Lexington Mayor Jim Newberry will ask State Auditor Crit Luallen to appear before Urban County Council as soon as possible to talk about documents at the center of a six-month controversy sparked by allegations of fraud made by a city employee.
Newberry made the statement after a heated exchange between Vice Mayor Jim Gray and council member Jay McChord at a council work session Tuesday.
In June, Gray appointed council members to a special investigative committee to look into fraud allegations by Patrick Johnston, the city director of risk management. Johnston questioned the way some of the city's insurance had been switched to the Kentucky League of Cities in 2007. Johnston's job was later targeted for elimination.
Johnston's allegations were at the center of the controversy, and the investigative committee was formed in part to force the Internal Audit Board or the city's external auditors to turn over the allegations to council.
Last week, council members seemed stunned by the revelation in Luallen's audit that an unnamed council member had a copy of the fraud allegations at least a month before the investigative committee was formed.
Councilwoman Diane Lawless said last week she had met with Luallen on May 6 and turned over a large stack of documents, including the fraud allegations. However, Lawless said she did not know the allegations were among the documents. She said it was common for many people to leave documents for her.
The controversy has cost Lexington taxpayers at least $50,000 in legal bills — plus, the city will have to pay for the state audit, estimated to be another $50,000.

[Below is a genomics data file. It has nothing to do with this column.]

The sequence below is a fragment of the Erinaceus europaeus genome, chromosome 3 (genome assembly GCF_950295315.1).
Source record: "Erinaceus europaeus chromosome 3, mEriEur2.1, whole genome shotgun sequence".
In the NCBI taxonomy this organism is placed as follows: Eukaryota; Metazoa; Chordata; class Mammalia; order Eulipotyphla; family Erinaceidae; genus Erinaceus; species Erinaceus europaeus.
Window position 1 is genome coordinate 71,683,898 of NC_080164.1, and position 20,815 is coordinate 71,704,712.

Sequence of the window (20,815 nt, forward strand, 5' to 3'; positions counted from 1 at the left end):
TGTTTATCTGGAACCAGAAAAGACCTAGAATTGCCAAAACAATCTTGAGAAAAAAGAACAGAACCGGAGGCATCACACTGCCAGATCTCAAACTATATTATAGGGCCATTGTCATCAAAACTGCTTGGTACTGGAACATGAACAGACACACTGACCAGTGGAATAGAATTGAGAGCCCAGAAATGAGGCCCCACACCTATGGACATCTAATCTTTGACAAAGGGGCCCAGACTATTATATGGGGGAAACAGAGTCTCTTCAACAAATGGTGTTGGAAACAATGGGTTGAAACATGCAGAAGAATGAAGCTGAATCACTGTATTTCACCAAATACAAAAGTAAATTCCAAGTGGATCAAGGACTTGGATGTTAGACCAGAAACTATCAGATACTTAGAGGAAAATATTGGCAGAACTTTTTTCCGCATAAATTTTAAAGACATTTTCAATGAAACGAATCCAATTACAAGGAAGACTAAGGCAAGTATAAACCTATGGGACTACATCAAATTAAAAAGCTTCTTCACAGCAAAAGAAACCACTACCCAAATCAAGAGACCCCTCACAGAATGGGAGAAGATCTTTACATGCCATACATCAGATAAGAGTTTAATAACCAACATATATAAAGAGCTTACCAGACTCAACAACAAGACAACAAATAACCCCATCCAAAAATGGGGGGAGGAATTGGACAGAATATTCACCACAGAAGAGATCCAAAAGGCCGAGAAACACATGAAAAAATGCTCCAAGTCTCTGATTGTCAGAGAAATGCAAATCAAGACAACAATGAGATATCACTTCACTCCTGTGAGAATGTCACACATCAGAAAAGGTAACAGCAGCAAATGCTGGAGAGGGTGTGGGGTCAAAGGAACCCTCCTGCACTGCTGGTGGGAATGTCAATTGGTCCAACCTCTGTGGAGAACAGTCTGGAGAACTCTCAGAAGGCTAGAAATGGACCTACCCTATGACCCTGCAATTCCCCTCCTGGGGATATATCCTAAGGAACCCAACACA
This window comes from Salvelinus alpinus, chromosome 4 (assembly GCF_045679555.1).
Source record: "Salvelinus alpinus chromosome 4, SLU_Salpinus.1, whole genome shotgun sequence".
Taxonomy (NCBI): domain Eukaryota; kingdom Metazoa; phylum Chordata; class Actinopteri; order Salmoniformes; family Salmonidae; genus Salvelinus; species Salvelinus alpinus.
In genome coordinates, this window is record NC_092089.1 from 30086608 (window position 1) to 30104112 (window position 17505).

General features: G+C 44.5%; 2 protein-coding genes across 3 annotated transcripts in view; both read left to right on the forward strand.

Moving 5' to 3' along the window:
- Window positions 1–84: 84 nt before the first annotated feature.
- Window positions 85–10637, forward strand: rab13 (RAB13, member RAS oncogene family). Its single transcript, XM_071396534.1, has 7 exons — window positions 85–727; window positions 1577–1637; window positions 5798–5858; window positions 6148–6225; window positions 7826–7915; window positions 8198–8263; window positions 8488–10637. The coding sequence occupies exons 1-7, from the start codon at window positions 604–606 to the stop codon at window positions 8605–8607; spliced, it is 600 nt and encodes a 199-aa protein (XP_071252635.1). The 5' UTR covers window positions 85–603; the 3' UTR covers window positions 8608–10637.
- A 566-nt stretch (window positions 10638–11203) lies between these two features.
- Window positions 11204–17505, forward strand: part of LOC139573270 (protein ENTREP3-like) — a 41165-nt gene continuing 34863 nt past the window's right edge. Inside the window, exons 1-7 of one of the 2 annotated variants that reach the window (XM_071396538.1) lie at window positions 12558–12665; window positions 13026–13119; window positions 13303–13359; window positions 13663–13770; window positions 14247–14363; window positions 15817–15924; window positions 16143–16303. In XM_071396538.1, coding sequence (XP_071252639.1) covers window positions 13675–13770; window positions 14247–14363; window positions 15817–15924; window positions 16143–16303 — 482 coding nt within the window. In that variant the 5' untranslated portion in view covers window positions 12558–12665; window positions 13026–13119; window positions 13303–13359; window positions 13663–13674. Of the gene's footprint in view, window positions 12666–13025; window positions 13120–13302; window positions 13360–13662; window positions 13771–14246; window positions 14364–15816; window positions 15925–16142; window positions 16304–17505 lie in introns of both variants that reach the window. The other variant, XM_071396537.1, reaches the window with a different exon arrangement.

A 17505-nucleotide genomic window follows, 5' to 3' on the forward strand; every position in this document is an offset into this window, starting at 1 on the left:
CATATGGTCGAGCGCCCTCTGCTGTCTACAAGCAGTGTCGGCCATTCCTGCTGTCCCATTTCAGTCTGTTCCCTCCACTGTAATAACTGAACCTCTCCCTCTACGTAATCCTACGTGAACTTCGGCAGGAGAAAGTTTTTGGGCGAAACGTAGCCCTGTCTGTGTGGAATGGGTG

At Tuesday's work session, McChord said "there should be serious ramifications" to Lawless's having the documents but not telling other members of the investigative committee.
McChord said he did not know "what can be done." Last week, he said the city's ethics board should investigate Lawless's actions. "I want clarity on how she obtained the documents," he said.
McChord, who served with Lawless on the investigative committee, also said Tuesday that Johnston told the committee he had talked to Lawless and Councilwoman K.C. Crosbie about his allegations before the investigative body was formed.
McChord said of Crosbie, "On May 25, she was dead certain there was fraud." He asked how Crosbie was able to make a statement "with such certainty."
According to a time line provided by the internal audit board, the council formed the investigative committee on May 25 "in response to allegations" by Crosbie.
McChord turned to Vice Mayor Gray and said: "I gotta ask, vice mayor, when you put this committee together, were you aware two members had this intimate knowledge, had documents and those sorts of things?"
Gray shot back, "Let me answer you real quickly, real clearly — no. I read about it in the newspaper. I certainly had no documents." Gray continued, speaking to McChord: "What you are doing here today is an illustration of Bullying 101."
Gray is running against Newberry in the Nov. 2 mayoral election.